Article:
Do you think the fees are reasonable? Could fees be levied at landlords as they’re the ones benefitting from the screening of tenants? Or should they be banned like they are in Scotland?

Comments
Member

Would it help more if employers moved from London and the reduction in demand would lower the pressure on rents. And of course staff moving with employers would have more chance of buying their own property. : )

On the specific question from my experience it seems the letting agents are the people trying to extract the most from the system, closely followed by particularly “commercial” landlords.

Is there one on-line forum for people to make their complaints and specifics of charges and unfair practices to be posted? Even deploy a couple of specialist solicitors to take on cases ….

Adam – would you like Which? to do something active in this area

Member

I agree that there is a supply and demand equation at the root of this issue. Certainly the dispersal of more employment away from London would reduce the demand side for housing. It would also relieve many of our other problems but the desire to be centred in London seems to overcome all other considerations. I am sure the government expects that the build-up of pressure will eventually force relocation, but this is not necessarily the case; the pressure is being contained by the market’s ability to adapt itself to the situation.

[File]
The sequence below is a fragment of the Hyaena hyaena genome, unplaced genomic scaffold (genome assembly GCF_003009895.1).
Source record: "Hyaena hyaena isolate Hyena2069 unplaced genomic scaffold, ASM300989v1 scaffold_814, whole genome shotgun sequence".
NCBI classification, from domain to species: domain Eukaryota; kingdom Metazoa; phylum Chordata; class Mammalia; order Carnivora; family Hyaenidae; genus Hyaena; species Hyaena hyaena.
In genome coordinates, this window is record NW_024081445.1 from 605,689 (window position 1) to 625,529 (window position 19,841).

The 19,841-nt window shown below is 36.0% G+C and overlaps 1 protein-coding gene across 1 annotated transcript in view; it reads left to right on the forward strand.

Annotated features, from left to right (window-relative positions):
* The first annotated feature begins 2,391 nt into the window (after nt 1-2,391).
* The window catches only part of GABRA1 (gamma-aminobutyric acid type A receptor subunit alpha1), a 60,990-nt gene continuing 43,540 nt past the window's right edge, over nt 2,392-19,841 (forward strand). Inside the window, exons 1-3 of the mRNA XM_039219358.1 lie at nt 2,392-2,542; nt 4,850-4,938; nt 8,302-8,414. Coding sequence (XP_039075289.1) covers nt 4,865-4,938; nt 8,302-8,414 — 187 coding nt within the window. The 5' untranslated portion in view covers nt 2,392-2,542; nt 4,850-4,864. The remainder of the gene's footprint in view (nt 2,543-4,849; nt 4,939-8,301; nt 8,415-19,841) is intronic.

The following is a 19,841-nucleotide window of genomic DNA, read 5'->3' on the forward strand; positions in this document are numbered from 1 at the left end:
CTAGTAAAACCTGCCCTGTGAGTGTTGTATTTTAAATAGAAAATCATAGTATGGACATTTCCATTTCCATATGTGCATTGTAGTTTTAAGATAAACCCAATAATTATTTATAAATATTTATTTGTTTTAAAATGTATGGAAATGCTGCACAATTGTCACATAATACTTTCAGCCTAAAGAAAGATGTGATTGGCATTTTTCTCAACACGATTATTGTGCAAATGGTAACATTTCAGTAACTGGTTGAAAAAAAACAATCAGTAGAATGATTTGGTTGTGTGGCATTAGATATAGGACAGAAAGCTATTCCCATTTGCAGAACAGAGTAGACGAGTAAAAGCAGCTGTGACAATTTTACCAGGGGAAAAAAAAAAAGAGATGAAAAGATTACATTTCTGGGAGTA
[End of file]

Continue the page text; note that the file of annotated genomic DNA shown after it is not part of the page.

There’s no question that private sector tenants are having to put up with higher and higher rents in return for less and less floorspace and facilities. Letting agent charges are just another parasitic drain on the market, especially serious if people have to move every year or two. So long as the market absorbs these impacts there will be no incentive for firms to relocate.The only thing that might precipitate relocation is a big hike in employment costs as employees demand higher pay to face rising rents but, again, the tipping point keeps receding. The immediate consequence of the overheated rental market is that we are fast reaching the point when many people in rented accommodation will never, ever, be able to own a property in London or anywhere else [especially now that mortgage rules are much tighter]. Another implication of the high returns to landlords and the agents that act for them is that more and more substandard homes come onto the market as lower-grade property gets converted for letting and this also soaks up some of the demand. Various adverse societal and community outcomes also flow from this scenario and I fear there is also a social problem emerging from the higher density of inner city living [to some extent evidenced in a Which? Conversation on nuisance neighbours].